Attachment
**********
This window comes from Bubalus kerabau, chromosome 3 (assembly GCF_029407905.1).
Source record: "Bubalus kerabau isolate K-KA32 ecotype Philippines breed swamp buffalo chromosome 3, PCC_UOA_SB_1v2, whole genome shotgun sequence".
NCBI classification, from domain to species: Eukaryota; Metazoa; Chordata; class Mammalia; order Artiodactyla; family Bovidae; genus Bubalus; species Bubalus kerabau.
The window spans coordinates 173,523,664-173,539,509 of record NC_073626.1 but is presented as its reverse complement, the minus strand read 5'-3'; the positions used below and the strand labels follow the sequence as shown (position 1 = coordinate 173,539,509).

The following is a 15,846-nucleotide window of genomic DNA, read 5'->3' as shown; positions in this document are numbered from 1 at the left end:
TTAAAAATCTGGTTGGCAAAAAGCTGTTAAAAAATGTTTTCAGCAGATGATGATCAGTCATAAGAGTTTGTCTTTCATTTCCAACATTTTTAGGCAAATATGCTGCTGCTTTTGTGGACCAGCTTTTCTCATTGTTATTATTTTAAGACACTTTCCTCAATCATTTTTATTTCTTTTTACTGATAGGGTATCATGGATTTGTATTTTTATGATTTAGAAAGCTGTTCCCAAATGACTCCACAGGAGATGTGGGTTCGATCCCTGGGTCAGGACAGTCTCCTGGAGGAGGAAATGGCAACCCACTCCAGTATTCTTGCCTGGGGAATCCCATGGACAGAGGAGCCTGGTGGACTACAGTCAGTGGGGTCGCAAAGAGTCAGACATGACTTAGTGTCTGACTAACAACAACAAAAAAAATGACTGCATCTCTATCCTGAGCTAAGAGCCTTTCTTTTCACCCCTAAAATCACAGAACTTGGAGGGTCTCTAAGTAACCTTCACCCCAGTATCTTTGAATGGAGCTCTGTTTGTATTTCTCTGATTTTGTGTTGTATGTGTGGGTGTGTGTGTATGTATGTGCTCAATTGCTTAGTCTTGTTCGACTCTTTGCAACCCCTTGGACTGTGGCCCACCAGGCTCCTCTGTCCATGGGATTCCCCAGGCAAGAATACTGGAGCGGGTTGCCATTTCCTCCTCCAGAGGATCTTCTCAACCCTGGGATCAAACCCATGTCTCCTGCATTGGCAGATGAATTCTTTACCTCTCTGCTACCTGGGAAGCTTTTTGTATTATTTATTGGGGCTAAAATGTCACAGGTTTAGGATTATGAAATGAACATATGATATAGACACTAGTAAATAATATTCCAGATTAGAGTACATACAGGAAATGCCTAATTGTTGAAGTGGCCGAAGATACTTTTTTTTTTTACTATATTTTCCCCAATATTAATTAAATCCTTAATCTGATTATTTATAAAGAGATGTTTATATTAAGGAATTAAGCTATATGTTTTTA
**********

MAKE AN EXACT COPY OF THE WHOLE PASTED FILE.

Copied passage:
This window comes from Bubalus kerabau, chromosome 3 (assembly GCF_029407905.1).
Source record: "Bubalus kerabau isolate K-KA32 ecotype Philippines breed swamp buffalo chromosome 3, PCC_UOA_SB_1v2, whole genome shotgun sequence".
NCBI classification, from domain to species: Eukaryota; Metazoa; Chordata; class Mammalia; order Artiodactyla; family Bovidae; genus Bubalus; species Bubalus kerabau.
The window spans coordinates 173,523,664-173,539,509 of record NC_073626.1 but is presented as its reverse complement, the minus strand read 5'-3'; the positions used below and the strand labels follow the sequence as shown (position 1 = coordinate 173,539,509).

The following is a 15,846-nucleotide window of genomic DNA, read 5'->3' as shown; positions in this document are numbered from 1 at the left end:
TTAAAAATCTGGTTGGCAAAAAGCTGTTAAAAAATGTTTTCAGCAGATGATGATCAGTCATAAGAGTTTGTCTTTCATTTCCAACATTTTTAGGCAAATATGCTGCTGCTTTTGTGGACCAGCTTTTCTCATTGTTATTATTTTAAGACACTTTCCTCAATCATTTTTATTTCTTTTTACTGATAGGGTATCATGGATTTGTATTTTTATGATTTAGAAAGCTGTTCCCAAATGACTCCACAGGAGATGTGGGTTCGATCCCTGGGTCAGGACAGTCTCCTGGAGGAGGAAATGGCAACCCACTCCAGTATTCTTGCCTGGGGAATCCCATGGACAGAGGAGCCTGGTGGACTACAGTCAGTGGGGTCGCAAAGAGTCAGACATGACTTAGTGTCTGACTAACAACAACAAAAAAAATGACTGCATCTCTATCCTGAGCTAAGAGCCTTTCTTTTCACCCCTAAAATCACAGAACTTGGAGGGTCTCTAAGTAACCTTCACCCCAGTATCTTTGAATGGAGCTCTGTTTGTATTTCTCTGATTTTGTGTTGTATGTGTGGGTGTGTGTGTATGTATGTGCTCAATTGCTTAGTCTTGTTCGACTCTTTGCAACCCCTTGGACTGTGGCCCACCAGGCTCCTCTGTCCATGGGATTCCCCAGGCAAGAATACTGGAGCGGGTTGCCATTTCCTCCTCCAGAGGATCTTCTCAACCCTGGGATCAAACCCATGTCTCCTGCATTGGCAGATGAATTCTTTACCTCTCTGCTACCTGGGAAGCTTTTTGTATTATTTATTGGGGCTAAAATGTCACAGGTTTAGGATTATGAAATGAACATATGATATAGACACTAGTAAATAATATTCCAGATTAGAGTACATACAGGAAATGCCTAATTGTTGAAGTGGCCGAAGATACTTTTTTTTTTTACTATATTTTCCCCAATATTAATTAAATCCTTAATCTGATTATTTATAAAGAGATGTTTATATTAAGGAATTAAGCTATATGTTTTTA